Is there a ball lightning?
More than 200 years ago, the crew of the ship HMS Warren Hastings reported, that she was attacked by giant fireballs, which have fallen from heaven. Mysterious fireballs reportedly set the ship on fire and killed several people. A hundred years later, a "dazzling ball of electric fire" appeared in the cottage, where the British occultist Aleister Crowley stayed , which he described in detail in his autobiography. He argued, that the floating ball exploded immediately, slightly shaking his hand. Terrifying, this mysterious and potentially dangerous phenomenon is known today as fireball.
Mysterious sightings, the floating balls of light captivated mankind in many different cultures, inspiring tons of fantastic explanations and mythical stories. In Australian folklore, Outback are called Min Min lights – weird, blurry balls of light, who follow people in the night. Japanese hitodama are ghostly fireballs, considered to be ghosts of souls separated from their physical bodies after death. They are called will-o'-the-wisps in English folklore , interpreted as mischievous fairies, who try to lead travelers astray. Scientists have found possible explanations for many of them: some believe, that the Min Min lights are just a mirage of artificial lights projected over long distances, while fireflies were mainly attributed to a chemical reaction caused by organic decay in the swamps. The mysterious ball-shaped lightning is another such phenomenon, which caught the attention of scientists, but unlike the firefly, most of it eluded the obvious explanation of its existence. Although there are many theories, which try to explain its origin, some say, that the phenomenon is merely a hallucination, thus a product of the overactive imagination of the observers.
According to observers, ball lightning appears as a hissing lightning ball with a diameter of 1 do 100 centimeters, which appears during a storm, often levitating above the ground and moving regardless of the intensity and direction of the wind. Often colorful, Red, Orange, yellow or blue lightning bolts are described as sometimes entering buildings and exploding, by setting an area on fire or even injuring people in the vicinity. Many observers also note a distinct sulfur smell after it has disappeared. The phenomenon has been described all over the world. Engraving on the door of the Golden Temple in Amritsar, Indie, describes, like a lightning ball entered the temple and exploded, as witnessed by hundreds of believers. The Russian Tsar Nicholas II described the meeting, in which a fiery ball of lightning flew into his room. Ball lightning reappeared and was documented by the Qinghai, China storm-watching team in 2012 Year. Despite many such cases, Photos and videos to prove lightning are extremely rare. The laboratory of attempts to recreate and explain the ball lightning was not completely successful, although some are promising.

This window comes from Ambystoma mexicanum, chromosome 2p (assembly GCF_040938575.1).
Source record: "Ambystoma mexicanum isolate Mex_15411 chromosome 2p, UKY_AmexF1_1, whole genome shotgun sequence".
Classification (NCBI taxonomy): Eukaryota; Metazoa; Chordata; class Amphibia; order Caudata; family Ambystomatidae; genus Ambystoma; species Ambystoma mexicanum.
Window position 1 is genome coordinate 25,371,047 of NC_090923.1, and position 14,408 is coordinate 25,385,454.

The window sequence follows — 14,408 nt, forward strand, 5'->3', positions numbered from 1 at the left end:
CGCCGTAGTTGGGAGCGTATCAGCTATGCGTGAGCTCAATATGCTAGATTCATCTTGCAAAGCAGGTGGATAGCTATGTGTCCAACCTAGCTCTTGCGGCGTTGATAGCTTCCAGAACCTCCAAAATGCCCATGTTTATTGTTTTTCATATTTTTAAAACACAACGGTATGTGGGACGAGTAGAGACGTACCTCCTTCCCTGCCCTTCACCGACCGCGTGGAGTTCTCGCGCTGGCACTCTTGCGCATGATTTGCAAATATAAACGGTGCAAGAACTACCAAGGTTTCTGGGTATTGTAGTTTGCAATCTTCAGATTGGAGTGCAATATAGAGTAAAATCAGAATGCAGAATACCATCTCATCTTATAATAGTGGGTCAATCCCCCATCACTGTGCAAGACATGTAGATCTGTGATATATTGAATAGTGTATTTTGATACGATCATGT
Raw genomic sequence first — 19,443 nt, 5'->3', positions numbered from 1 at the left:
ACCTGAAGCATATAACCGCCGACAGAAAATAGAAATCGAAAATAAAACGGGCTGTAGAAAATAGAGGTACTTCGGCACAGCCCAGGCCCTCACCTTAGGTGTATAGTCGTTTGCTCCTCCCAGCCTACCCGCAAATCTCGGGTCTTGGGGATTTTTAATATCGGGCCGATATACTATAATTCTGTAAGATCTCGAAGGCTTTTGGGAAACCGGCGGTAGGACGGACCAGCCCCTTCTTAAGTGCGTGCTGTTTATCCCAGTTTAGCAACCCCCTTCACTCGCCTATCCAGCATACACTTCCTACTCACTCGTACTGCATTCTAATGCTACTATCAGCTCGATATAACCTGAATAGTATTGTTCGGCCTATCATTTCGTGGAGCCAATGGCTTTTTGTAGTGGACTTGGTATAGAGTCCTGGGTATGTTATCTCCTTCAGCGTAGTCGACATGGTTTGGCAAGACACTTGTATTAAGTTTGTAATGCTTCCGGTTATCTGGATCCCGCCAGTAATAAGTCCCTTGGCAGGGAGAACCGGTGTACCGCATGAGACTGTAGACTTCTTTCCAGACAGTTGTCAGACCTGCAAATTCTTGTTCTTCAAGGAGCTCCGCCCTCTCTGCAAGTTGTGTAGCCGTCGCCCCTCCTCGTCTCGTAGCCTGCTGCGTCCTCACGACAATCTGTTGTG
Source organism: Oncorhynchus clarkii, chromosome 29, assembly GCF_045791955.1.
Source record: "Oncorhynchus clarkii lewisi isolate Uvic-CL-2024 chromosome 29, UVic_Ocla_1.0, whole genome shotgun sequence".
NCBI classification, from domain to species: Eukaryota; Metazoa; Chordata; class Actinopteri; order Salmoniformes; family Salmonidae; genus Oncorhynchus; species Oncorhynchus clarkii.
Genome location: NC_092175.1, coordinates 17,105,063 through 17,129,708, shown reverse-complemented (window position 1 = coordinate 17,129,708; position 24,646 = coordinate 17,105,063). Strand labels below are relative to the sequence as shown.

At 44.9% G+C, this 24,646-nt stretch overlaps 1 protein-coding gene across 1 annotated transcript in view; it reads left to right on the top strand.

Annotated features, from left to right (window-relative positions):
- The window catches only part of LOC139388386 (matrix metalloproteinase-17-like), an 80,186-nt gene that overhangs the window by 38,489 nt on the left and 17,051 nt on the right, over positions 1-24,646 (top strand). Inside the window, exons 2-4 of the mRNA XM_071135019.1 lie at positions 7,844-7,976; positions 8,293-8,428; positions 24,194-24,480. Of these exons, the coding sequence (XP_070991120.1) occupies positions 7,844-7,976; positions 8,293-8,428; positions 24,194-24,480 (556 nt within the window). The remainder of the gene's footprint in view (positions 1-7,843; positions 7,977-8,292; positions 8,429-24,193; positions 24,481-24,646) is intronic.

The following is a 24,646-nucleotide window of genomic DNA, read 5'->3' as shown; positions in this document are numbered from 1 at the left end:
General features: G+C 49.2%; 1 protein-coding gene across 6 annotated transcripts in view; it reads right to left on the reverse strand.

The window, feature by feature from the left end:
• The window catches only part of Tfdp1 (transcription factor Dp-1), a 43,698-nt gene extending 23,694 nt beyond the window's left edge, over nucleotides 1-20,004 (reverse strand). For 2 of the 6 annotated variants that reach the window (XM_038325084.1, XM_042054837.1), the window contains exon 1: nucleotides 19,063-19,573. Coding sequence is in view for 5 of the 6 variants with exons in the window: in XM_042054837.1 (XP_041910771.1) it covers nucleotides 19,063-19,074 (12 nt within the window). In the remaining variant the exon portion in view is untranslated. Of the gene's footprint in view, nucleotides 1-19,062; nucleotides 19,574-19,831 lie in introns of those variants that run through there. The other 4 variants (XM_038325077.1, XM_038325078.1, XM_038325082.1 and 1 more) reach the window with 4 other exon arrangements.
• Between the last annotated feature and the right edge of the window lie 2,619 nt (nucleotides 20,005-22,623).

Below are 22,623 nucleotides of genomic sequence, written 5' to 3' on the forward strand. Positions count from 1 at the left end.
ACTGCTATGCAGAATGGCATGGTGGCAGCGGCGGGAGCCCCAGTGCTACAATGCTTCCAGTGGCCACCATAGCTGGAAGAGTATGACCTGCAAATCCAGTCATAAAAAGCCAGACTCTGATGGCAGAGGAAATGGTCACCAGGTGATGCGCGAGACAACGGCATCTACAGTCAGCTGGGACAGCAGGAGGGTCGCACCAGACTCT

The lack of concrete evidence of a lightning bolt in the form of a ball prompted some researchers to question its existence beyond anecdotes. A study conducted in 2010 years suggested, that electric currents induced by lightning discharges can affect visual perception, and observers often report, that they can see light disks moving when exposed to shock. Though it could certainly explain, why ball lightning is most often seen during storms or after a lightning strike, does not explain the reports, in which many eyewitnesses describe the same details, or when the ball lightning caused physical damage to the surroundings after the blast. Visual perception does not take into account other sensations either, such as the common description of the sulfuric smell of lightning after it has disappeared.
If there is a ball lightning, scientists disagree on this, how and why this happens. There are many competing theories, that are trying to decipher the nature of ball lightning. One of the most significant studies was conducted by the Russian researcher Piotr Kapitsa, who suggested, that the ball discharges were caused by standing waves of electromagnetic radiation, although this theory has been criticized and questioned by other scientists. Other proposals for a fundamental definition of a ball lightning range from microwave radiation trapped in plasma to nanobatteries made up of particle aerosols. One of the most fascinating cases of ball lightning research has happened, when it was considered a kind of weapon. In the 1960s, the US government explored the use of ball lightning energy to develop plasma weapons. At the beginning of the 21st century, the Missile Defense Agency financed the development of ball lightning weapons, which would be capable of disabling electronic devices and missiles. However, until 2020 year such a weapon does not exist.
At the same time, the ball lightning captured the human imagination and missed a clear scientific explanation for centuries. Although we don't understand it, it's not uncommon to see ball lightning – some statistics give, that its frequency is the same, like ordinary lightning strikes. Let's hope so, that in an era of near-ubiquitous cameras, there will be more evidence for analysis and debate.